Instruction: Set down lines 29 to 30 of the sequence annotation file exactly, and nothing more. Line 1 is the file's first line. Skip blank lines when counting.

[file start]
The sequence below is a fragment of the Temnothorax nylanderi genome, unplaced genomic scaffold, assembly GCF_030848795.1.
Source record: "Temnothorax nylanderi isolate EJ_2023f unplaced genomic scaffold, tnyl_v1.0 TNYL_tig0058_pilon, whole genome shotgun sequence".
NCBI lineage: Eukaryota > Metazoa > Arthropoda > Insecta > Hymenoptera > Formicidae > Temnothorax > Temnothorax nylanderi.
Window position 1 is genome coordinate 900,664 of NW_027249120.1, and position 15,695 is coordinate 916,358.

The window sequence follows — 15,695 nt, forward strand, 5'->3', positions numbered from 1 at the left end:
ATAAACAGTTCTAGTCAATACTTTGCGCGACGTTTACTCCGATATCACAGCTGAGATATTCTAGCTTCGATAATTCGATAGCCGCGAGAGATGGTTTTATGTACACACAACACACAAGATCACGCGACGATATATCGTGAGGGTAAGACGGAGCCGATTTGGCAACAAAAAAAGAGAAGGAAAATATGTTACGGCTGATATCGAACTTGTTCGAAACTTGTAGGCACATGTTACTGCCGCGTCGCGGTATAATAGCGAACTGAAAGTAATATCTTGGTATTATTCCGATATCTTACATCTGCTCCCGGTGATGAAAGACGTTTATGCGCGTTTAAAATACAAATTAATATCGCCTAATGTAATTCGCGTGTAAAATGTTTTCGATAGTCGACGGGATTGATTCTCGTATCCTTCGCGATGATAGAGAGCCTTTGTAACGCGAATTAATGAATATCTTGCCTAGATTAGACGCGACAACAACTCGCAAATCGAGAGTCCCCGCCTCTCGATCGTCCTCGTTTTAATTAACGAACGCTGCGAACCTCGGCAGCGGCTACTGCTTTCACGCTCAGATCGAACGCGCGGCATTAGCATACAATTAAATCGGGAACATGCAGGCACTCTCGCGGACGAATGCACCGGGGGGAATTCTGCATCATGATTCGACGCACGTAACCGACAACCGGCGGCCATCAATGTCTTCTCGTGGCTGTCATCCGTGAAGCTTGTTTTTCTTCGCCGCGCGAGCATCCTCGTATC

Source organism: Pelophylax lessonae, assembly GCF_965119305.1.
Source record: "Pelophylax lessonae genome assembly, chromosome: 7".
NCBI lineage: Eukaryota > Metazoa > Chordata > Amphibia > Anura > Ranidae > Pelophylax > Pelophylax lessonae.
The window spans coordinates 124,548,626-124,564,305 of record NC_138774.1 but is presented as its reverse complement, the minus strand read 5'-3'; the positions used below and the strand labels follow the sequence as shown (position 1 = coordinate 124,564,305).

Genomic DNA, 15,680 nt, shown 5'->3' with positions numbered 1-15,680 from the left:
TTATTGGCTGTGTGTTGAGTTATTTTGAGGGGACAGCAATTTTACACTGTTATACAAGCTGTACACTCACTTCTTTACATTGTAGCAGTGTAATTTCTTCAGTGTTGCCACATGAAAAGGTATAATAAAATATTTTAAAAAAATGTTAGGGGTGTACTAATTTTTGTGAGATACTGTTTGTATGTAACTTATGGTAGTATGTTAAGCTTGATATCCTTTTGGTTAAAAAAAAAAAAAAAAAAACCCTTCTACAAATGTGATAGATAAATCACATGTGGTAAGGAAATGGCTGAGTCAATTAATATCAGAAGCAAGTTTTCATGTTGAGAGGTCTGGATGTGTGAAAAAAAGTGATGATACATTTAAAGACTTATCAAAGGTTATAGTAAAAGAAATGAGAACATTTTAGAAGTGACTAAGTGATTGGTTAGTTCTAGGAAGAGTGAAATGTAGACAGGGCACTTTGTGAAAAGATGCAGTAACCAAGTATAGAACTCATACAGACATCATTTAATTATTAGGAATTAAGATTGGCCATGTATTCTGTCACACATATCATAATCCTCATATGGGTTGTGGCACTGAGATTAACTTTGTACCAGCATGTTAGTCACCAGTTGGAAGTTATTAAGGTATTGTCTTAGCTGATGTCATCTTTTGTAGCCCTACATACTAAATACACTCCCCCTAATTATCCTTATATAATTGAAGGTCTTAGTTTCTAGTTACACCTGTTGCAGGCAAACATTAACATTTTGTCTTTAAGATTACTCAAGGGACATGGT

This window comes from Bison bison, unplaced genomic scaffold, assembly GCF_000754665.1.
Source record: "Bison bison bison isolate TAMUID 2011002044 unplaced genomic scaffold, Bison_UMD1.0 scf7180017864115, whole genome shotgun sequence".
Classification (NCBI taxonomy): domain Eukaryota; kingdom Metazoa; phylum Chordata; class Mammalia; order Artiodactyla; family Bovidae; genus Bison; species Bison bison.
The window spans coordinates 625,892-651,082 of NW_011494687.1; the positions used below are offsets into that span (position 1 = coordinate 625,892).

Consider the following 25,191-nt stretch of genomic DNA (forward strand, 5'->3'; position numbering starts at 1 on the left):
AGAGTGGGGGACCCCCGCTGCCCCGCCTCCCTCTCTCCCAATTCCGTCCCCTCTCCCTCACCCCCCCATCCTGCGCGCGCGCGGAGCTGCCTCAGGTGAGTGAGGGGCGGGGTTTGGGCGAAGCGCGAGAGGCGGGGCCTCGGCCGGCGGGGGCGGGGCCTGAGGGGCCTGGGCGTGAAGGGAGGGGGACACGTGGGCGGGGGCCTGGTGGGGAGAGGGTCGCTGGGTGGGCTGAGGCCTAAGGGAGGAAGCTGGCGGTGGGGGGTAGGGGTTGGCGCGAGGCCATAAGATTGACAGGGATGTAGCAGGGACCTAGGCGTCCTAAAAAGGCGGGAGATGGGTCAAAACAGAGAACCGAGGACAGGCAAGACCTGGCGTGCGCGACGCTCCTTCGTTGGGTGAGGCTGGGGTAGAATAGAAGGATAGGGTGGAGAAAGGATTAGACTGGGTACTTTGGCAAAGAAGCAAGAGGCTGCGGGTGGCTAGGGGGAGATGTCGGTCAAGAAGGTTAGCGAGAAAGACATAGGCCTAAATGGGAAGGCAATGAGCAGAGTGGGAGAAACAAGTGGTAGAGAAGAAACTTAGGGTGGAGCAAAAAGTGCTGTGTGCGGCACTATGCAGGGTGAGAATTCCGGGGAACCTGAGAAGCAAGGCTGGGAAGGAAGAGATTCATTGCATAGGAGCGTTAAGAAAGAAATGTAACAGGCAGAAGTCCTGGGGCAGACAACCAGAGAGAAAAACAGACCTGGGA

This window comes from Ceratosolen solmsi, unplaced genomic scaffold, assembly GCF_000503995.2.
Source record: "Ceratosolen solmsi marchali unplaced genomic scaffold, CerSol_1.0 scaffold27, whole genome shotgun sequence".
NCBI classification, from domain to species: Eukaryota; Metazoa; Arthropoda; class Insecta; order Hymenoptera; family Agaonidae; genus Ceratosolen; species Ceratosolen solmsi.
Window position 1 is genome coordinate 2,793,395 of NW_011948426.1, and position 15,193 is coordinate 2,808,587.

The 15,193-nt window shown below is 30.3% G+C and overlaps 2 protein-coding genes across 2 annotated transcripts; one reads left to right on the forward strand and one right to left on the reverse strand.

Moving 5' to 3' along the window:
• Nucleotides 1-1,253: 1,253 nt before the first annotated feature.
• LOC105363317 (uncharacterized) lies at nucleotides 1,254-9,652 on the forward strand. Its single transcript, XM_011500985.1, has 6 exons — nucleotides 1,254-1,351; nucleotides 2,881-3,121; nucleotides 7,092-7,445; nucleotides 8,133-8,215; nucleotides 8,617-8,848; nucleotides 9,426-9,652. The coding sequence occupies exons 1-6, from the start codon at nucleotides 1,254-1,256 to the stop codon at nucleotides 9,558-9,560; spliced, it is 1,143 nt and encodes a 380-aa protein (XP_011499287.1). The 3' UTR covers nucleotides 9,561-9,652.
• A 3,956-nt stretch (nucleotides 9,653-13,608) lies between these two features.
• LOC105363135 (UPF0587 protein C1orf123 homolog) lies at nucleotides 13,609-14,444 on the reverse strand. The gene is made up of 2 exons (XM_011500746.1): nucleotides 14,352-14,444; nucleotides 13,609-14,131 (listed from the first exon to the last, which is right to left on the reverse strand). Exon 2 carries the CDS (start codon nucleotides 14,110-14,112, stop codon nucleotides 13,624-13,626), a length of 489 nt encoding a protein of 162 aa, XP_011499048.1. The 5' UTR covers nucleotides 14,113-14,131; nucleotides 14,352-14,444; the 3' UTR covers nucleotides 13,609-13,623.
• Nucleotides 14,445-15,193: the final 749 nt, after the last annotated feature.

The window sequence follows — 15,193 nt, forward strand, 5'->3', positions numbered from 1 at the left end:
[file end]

• Nucleotides 14,445-15,193: the final 749 nt, after the last annotated feature.

The window sequence follows — 15,193 nt, forward strand, 5'->3', positions numbered from 1 at the left end: